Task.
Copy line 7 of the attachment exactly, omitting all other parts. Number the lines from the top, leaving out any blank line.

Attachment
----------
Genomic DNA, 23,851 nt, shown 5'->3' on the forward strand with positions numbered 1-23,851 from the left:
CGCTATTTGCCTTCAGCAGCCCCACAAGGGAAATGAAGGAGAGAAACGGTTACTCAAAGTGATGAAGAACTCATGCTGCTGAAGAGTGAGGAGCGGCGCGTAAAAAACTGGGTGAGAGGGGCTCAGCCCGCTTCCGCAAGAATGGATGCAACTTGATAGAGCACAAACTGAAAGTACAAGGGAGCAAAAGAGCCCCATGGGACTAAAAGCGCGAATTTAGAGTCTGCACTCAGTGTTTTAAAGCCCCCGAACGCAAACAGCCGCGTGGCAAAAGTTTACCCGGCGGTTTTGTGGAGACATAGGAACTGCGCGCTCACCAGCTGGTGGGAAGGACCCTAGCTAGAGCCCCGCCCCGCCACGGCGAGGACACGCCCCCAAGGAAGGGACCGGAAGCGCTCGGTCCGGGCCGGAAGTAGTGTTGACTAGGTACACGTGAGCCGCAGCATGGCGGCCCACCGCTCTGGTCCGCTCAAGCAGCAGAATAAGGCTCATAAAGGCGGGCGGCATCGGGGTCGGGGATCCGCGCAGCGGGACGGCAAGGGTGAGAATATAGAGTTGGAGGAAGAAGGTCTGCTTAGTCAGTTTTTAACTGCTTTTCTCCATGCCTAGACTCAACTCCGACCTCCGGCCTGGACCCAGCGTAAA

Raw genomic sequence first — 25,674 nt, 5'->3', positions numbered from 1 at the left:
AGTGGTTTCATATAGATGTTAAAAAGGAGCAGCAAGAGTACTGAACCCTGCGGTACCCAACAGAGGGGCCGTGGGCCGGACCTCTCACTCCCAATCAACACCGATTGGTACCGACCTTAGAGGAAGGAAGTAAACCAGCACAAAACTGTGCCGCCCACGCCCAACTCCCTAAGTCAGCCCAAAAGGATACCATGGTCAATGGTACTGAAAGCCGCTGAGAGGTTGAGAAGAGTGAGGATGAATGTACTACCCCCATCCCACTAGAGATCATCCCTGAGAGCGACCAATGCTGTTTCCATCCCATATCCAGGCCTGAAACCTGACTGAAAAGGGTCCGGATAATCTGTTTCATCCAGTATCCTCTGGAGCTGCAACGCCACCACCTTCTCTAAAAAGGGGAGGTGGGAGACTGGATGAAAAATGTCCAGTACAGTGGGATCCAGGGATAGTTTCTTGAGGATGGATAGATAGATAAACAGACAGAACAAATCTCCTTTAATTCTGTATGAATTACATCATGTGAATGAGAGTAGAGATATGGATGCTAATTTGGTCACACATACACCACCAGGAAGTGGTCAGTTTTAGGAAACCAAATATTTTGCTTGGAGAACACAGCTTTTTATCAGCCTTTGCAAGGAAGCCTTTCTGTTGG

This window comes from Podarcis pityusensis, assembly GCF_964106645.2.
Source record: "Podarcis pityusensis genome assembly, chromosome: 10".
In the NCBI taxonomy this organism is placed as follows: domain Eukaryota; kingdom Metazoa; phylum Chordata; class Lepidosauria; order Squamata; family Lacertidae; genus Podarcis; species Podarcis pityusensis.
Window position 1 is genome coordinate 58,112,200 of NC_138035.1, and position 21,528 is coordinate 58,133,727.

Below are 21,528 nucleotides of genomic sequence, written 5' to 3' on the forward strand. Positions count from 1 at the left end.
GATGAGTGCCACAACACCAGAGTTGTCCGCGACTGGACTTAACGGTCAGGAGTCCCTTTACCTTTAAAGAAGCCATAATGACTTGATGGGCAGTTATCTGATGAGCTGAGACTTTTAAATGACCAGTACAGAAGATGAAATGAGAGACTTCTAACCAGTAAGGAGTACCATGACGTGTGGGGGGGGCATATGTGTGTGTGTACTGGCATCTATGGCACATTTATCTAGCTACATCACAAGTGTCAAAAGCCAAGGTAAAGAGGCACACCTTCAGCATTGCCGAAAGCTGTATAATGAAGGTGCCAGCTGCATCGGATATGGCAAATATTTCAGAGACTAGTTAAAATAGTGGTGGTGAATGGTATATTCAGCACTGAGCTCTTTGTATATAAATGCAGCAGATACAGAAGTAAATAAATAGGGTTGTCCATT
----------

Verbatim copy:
In the NCBI taxonomy this organism is placed as follows: domain Eukaryota; kingdom Metazoa; phylum Chordata; class Lepidosauria; order Squamata; family Lacertidae; genus Podarcis; species Podarcis pityusensis.